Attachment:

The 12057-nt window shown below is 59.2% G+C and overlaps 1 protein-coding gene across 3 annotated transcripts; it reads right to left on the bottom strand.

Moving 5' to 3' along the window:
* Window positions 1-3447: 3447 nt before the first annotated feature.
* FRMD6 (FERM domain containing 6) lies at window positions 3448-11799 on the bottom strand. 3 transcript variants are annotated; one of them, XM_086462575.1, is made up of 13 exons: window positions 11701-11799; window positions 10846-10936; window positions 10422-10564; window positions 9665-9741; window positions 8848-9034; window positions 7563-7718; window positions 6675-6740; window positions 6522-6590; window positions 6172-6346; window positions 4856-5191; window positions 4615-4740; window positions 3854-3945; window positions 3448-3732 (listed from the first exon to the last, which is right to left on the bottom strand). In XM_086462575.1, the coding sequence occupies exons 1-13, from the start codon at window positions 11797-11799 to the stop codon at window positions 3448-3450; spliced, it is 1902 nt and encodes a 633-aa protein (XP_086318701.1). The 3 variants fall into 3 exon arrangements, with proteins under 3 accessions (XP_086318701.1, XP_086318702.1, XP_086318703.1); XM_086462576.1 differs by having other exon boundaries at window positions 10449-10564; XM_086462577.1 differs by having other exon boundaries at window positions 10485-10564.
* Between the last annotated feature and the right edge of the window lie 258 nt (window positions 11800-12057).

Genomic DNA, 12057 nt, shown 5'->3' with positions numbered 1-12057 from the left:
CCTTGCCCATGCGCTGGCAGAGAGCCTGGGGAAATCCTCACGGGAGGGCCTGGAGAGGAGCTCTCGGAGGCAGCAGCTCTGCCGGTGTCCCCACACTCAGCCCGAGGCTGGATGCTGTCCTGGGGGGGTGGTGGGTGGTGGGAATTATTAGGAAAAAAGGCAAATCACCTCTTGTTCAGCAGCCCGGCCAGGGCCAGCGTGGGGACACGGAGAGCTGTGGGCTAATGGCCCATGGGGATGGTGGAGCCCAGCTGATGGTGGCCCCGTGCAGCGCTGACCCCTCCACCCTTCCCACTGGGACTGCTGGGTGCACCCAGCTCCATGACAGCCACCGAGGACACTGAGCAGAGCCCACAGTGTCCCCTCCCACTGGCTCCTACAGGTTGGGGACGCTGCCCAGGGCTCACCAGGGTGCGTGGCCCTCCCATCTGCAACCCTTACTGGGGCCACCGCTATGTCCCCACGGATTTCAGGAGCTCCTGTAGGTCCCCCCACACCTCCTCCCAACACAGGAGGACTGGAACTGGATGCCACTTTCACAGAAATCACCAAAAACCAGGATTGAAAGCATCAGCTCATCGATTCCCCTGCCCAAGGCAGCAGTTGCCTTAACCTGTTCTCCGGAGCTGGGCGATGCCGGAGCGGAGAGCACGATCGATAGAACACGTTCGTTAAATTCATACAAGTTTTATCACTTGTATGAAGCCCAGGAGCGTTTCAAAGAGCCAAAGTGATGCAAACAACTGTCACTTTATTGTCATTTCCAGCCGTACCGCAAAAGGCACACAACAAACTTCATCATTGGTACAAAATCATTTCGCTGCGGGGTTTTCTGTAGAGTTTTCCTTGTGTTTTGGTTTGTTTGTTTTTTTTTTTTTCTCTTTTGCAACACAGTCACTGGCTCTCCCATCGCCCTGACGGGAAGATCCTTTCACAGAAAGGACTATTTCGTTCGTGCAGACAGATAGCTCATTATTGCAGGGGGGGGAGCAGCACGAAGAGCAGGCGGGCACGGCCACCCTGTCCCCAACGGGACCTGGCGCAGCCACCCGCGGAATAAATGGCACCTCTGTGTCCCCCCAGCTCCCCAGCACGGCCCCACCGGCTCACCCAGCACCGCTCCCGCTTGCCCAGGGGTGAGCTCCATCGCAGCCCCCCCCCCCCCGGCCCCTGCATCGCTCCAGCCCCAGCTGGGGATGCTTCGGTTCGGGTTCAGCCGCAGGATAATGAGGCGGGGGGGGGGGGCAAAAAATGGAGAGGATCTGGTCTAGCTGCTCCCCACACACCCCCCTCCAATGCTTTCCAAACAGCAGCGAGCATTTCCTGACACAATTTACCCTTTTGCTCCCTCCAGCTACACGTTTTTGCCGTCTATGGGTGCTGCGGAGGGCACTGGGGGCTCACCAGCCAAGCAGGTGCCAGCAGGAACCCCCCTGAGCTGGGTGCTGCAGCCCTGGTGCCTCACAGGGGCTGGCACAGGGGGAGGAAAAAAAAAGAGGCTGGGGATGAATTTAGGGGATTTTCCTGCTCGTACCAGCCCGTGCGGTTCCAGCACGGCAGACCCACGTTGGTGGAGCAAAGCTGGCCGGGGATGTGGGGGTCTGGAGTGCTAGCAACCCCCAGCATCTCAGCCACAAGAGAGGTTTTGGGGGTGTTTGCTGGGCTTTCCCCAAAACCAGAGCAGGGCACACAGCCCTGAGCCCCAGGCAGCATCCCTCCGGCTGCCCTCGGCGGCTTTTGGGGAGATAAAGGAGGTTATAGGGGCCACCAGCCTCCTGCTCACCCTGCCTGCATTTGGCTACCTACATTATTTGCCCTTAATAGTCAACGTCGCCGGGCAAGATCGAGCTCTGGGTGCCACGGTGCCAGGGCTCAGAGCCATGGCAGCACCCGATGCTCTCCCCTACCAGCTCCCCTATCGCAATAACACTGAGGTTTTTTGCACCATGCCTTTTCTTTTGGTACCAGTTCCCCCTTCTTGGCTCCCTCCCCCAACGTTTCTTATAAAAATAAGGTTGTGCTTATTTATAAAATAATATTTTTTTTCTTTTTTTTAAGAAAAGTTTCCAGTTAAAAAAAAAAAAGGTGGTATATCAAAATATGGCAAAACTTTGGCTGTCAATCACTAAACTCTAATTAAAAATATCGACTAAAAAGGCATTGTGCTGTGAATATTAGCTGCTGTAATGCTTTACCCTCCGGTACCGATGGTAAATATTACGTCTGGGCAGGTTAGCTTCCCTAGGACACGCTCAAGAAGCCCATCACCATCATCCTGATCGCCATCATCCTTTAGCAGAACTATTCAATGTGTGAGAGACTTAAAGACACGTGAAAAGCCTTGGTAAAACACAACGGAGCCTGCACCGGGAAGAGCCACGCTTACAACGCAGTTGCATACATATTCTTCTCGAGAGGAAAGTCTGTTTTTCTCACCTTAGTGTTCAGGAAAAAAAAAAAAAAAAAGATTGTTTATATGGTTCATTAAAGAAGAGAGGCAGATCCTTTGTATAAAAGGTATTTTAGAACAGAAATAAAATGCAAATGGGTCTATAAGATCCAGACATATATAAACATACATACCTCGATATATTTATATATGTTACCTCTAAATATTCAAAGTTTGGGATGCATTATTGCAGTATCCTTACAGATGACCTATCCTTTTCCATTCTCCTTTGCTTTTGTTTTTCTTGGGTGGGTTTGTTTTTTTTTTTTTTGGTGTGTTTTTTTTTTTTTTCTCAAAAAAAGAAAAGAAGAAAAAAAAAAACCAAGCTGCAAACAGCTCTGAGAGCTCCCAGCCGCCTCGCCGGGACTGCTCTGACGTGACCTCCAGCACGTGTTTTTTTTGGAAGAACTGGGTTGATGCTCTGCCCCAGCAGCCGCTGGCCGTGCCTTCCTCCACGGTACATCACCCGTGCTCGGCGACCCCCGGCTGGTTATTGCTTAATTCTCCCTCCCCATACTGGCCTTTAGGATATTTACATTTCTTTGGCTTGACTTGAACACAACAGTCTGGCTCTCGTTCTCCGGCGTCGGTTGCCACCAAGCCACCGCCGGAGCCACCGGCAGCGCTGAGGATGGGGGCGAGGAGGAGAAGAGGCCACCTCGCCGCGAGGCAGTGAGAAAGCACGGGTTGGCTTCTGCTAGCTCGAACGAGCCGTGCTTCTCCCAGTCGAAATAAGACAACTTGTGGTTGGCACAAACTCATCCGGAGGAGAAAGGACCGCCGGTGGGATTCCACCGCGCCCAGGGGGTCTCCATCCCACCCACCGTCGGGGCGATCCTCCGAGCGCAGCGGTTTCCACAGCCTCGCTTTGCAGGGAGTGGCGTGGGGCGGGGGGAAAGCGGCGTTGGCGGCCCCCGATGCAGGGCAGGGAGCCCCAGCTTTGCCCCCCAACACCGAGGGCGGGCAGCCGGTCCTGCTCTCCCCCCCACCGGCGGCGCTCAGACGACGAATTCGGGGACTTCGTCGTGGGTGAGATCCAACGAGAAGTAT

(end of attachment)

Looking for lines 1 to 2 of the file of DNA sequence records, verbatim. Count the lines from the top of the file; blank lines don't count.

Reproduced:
The 12057-nt window shown below is 59.2% G+C and overlaps 1 protein-coding gene across 3 annotated transcripts; it reads right to left on the bottom strand.

Moving 5' to 3' along the window: